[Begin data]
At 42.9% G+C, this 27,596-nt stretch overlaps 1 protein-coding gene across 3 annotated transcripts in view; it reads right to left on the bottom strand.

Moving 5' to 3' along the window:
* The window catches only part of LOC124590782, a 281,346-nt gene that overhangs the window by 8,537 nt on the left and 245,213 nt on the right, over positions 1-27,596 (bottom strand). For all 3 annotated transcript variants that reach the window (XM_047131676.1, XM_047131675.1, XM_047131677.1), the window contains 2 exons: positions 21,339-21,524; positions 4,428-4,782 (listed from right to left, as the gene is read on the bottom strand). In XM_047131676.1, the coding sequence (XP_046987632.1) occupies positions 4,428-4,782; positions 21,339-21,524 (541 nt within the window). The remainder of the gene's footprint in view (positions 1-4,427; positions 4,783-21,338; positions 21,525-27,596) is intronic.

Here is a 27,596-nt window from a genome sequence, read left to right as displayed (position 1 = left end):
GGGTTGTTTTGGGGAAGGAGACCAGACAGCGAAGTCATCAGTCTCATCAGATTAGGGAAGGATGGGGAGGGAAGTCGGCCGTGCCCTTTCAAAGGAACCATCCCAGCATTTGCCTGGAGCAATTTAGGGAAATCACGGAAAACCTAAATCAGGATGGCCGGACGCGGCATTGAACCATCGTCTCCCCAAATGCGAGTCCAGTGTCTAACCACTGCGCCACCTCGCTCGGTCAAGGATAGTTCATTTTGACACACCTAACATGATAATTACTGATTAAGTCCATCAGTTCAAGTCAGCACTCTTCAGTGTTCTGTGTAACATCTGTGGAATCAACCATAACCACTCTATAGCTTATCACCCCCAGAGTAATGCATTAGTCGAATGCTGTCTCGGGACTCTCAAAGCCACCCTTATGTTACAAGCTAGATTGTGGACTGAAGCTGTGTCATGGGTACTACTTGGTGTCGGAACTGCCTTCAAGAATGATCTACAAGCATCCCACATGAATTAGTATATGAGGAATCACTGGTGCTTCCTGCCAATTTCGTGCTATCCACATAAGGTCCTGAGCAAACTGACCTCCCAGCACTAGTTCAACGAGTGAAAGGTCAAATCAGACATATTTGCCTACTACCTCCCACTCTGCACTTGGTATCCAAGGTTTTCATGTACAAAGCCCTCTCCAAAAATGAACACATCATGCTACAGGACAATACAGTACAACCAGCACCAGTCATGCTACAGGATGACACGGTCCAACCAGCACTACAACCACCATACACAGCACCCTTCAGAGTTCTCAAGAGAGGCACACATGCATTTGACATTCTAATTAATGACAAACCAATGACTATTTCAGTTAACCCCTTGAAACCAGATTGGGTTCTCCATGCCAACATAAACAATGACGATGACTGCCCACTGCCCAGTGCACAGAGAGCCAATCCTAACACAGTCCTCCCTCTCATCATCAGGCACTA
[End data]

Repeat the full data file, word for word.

At 42.9% G+C, this 27,596-nt stretch overlaps 1 protein-coding gene across 3 annotated transcripts in view; it reads right to left on the bottom strand.

Moving 5' to 3' along the window:
* The window catches only part of LOC124590782, a 281,346-nt gene that overhangs the window by 8,537 nt on the left and 245,213 nt on the right, over positions 1-27,596 (bottom strand). For all 3 annotated transcript variants that reach the window (XM_047131676.1, XM_047131675.1, XM_047131677.1), the window contains 2 exons: positions 21,339-21,524; positions 4,428-4,782 (listed from right to left, as the gene is read on the bottom strand). In XM_047131676.1, the coding sequence (XP_046987632.1) occupies positions 4,428-4,782; positions 21,339-21,524 (541 nt within the window). The remainder of the gene's footprint in view (positions 1-4,427; positions 4,783-21,338; positions 21,525-27,596) is intronic.

Here is a 27,596-nt window from a genome sequence, read left to right as displayed (position 1 = left end):
GGGTTGTTTTGGGGAAGGAGACCAGACAGCGAAGTCATCAGTCTCATCAGATTAGGGAAGGATGGGGAGGGAAGTCGGCCGTGCCCTTTCAAAGGAACCATCCCAGCATTTGCCTGGAGCAATTTAGGGAAATCACGGAAAACCTAAATCAGGATGGCCGGACGCGGCATTGAACCATCGTCTCCCCAAATGCGAGTCCAGTGTCTAACCACTGCGCCACCTCGCTCGGTCAAGGATAGTTCATTTTGACACACCTAACATGATAATTACTGATTAAGTCCATCAGTTCAAGTCAGCACTCTTCAGTGTTCTGTGTAACATCTGTGGAATCAACCATAACCACTCTATAGCTTATCACCCCCAGAGTAATGCATTAGTCGAATGCTGTCTCGGGACTCTCAAAGCCACCCTTATGTTACAAGCTAGATTGTGGACTGAAGCTGTGTCATGGGTACTACTTGGTGTCGGAACTGCCTTCAAGAATGATCTACAAGCATCCCACATGAATTAGTATATGAGGAATCACTGGTGCTTCCTGCCAATTTCGTGCTATCCACATAAGGTCCTGAGCAAACTGACCTCCCAGCACTAGTTCAACGAGTGAAAGGTCAAATCAGACATATTTGCCTACTACCTCCCACTCTGCACTTGGTATCCAAGGTTTTCATGTACAAAGCCCTCTCCAAAAATGAACACATCATGCTACAGGACAATACAGTACAACCAGCACCAGTCATGCTACAGGATGACACGGTCCAACCAGCACTACAACCACCATACACAGCACCCTTCAGAGTTCTCAAGAGAGGCACACATGCATTTGACATTCTAATTAATGACAAACCAATGACTATTTCAGTTAACCCCTTGAAACCAGATTGGGTTCTCCATGCCAACATAAACAATGACGATGACTGCCCACTGCCCAGTGCACAGAGAGCCAATCCTAACACAGTCCTCCCTCTCATCATCAGGCACTA